Eagles' offense 'just OK,' does most of damage on broken plays

Eagles' offense 'just OK,' does most of damage on broken plays

The new and improved Eagles' offense didn't earn many style points in its regular-season debut Sunday. Actually, Carson Wentz and company didn't rack up many points at all.

Don't let the 30-17 final score fool you. The Eagles' offense crossed the goal line only twice during the team's win over Washington on Sunday (see breakdown). Caleb Sturgis kicked three field goals and Fletcher Cox returned a fumble for a touchdown.

So more than half of the Eagles' scoring was via defense and special teams. In a sense, that's great. Those units are important, too.

From the standpoint that the Eagles invested a lot of draft picks and money in the quarterback position and offense as a whole over the past two offseasons, this was not the desired result.

"We made some plays. A lot of them were broken plays," head coach Doug Pederson said after the game of the Eagles' offense. "Just OK."

There were encouraging signs, specifically in the passing game. Wentz completed 66.7 percent of his passes for 307 yards and two touchdowns, including a 58-yard pass to Nelson Agholor — one of those broken plays Pederson mentioned.

Washington's defense also registered two sacks and nine hits on the quarterback, as Wentz was frequently under pressure or held on to the football too long. There was no ground attack to speak of, either, with Eagles running backs averaging 2.6 yards per carry.

The Eagles totaled 356 yards on offense, but too often, drives stalled or ended in a turnover.

"We have to look at the field and make the corrections," Pederson said. "It wasn't perfect. Too many breakdowns in some crucial situations, some drive killers, whether it be a penalty or a sack. Those are things we have to take a look at, but all in all, we had some opportunities.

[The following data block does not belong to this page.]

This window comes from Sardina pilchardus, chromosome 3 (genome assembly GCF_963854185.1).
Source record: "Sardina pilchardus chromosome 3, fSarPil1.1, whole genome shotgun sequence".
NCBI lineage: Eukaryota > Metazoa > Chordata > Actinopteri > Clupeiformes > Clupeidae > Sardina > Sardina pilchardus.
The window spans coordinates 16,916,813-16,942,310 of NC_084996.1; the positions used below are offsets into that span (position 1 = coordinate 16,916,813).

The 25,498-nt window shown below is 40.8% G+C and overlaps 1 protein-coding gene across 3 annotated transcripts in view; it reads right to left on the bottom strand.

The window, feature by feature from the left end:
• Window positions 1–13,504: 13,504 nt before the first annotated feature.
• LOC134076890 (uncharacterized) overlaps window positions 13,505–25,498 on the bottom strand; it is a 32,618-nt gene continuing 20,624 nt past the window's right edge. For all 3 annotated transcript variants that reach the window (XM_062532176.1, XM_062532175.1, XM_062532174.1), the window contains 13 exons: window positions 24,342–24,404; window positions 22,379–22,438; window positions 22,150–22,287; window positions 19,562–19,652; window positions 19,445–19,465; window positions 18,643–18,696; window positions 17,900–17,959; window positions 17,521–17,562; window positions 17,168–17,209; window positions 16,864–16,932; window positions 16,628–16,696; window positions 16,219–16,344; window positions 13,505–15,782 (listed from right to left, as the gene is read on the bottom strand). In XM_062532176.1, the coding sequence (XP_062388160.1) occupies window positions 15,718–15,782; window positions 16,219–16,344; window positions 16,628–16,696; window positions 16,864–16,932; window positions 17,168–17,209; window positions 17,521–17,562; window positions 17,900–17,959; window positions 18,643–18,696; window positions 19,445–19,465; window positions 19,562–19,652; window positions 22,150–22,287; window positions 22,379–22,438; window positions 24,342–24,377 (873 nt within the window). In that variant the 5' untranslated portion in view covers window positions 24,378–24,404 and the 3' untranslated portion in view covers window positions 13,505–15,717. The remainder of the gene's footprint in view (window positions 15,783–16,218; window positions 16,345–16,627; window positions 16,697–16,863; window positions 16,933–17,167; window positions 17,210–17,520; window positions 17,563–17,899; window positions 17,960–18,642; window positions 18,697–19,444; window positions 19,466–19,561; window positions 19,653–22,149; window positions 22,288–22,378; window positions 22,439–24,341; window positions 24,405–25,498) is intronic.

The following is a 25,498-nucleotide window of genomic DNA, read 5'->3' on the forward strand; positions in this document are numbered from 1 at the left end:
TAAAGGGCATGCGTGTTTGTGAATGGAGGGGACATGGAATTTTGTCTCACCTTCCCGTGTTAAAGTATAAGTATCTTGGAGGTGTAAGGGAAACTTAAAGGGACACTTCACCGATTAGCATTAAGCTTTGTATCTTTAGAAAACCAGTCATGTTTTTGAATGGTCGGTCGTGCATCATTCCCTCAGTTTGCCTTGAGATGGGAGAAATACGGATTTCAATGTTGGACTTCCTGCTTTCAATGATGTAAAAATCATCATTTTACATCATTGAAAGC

"There were some opportunities down the field, which is exciting, and those are things moving forward that we'll try address and we'll try to fix."

Wentz certainly tried to get his new toys involved, targeting Alshon Jeffery and Torrey Smith a combined 10 times, many of those deep shots. Each time, the pass was underthrown, or overthrown, more often than not turning the wide receiver into the defender.

Jeffery finished with three receptions for 38 yards with a two-point conversion in his Eagles debut. Smith had one catch for 30 yards. They were fourth and fifth on the team, respectively, in both targets and production.

"It was part of the way [Washington] played it," Wentz said. "Their defense took some things away on the outside at times.

"It was just all part of the way the offense worked today. At the same time, I'm not worried about it. Alshon and Torrey will get theirs."

There was some reason for optimism here, too. Those plays were there to be made if Wentz throws the ball a little bit farther or a little bit shorter, or if Jeffery comes up with the highlight-reel grab he tends to make look easy.

Even the mere threat of going over the top — an ability the Eagles' offense sorely lacked the last couple of seasons — can dictate the way an opponent defends.

"Coming into each game, you want to be able to do that," Pederson said. "You don't want the defense to play eight and nine in the box all the time.

"We're going to continue to look at that and find ways to get the ball down the field. We just missed on a couple today that could've been big hitters for us."

While it wasn't a big day in the box score for Jeffery or Smith, defenses still have to respect their ability, Wentz says.

"It opens things up," Wentz said. "We missed the first play of the game to Torrey. I overthrew him on another one. Nonetheless, teams see that and it will open some things up underneath."